If a child's health, safety, education or peer relationships are suffering and parent's individual or collective attempts to inform and work with teachers and other staff do not improve or remedy a problem, you may choose to seek outside support and advice from a host of organizations and government agencies whose role is to protect your children's educational rights.
The following letters illustrate two different uses of Section 504 of the Rehabilitation Act of 1973, a federal law that prohibits discrimination on the basis of disability.
One letter describes how parents exhausted the typical sources of support within the school district and finally sought help from the U.S. Department of Education's Office for Civil Rights. The parents chose to take advantage of the early resolution mediation process which does not result in a finding or ruling against the school, but helps parents and school staff work out an agreement that ensures that a child's health and educational needs are met.
The Office for Civil Rights also can monitor to ensure that the school carries out the terms of the agreement.
In another letter, a parent describes how sharing information about Section 504 stimulated a rewarding parent-school collaboration. The school nurse, the principal, and her son's current and future teachers are working together, developing options and expanding possibilities that will increase the school's flexibility and benefit her child as well as others school-wide.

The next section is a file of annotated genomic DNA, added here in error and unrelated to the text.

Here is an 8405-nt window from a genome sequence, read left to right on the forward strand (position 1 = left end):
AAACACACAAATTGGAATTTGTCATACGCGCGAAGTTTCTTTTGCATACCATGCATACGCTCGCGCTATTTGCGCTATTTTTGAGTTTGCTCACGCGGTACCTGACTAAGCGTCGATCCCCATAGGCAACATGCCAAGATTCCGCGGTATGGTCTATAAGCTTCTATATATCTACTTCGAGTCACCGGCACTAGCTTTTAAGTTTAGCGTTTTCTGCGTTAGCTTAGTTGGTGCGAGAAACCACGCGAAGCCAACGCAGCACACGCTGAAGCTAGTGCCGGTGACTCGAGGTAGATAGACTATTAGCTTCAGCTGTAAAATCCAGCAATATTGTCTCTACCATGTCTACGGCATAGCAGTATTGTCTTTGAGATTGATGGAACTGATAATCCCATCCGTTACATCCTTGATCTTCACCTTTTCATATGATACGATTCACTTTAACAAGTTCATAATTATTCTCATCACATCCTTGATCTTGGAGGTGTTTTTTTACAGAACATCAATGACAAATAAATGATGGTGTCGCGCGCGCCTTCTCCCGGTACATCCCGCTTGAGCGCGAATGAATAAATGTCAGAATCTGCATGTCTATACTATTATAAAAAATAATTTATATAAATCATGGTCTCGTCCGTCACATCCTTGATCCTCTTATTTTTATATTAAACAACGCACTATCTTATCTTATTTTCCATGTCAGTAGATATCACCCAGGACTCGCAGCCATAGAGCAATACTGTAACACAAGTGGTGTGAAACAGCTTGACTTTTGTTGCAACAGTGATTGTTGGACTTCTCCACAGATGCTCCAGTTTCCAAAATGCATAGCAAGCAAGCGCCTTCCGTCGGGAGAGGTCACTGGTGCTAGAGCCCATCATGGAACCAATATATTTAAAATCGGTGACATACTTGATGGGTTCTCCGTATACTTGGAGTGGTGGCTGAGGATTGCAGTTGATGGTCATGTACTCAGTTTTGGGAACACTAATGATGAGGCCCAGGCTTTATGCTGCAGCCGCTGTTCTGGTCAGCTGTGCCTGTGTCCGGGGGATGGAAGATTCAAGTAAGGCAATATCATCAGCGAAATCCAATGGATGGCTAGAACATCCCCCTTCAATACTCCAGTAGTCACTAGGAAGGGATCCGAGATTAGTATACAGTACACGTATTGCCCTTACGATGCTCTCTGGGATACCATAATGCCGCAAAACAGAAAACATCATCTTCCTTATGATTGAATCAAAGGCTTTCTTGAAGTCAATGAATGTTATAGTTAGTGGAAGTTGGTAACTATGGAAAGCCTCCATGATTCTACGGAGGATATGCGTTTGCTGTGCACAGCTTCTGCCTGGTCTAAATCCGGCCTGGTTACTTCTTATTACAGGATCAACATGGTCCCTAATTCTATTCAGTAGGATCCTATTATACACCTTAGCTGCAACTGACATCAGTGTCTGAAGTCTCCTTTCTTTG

My son, 11, has had asthma and severe food allergies since age three. When he entered school, I supplied written information which included my son's allergist's letters, written detailed procedures, and updated emergency cards. I also had many conversations with the school principal, secretary and teachers. I had no reason to suspect that there were problems.
Then, in second grade, my son had a serious exercise-induced asthma attack at school which was not handled as the emergency it was. Later, after repeatedly talking with my son, I learned that the principal had been denying him his asthma medicine, sometimes on a daily basis!
After that severe episode, I started noticing changes in his personality. My son became very fearful of physical injury and anxious about attending school in general. He was diagnosed as having learning disabilities. In contrast, at home and around the neighborhood, he was generally fine.
In the fall of his fourth grade year, my son had an anaphylactic reaction at school when the cafeteria changed a recipe, adding soy protein to hamburger, without notifying anyone, even though I had informed the school that my son had a severe soy allergy. (He wears a MedicAlert bracelet.) Again, the principal did not recognize the seriousness of my son's reaction, did not call an ambulance, and offered no assistance.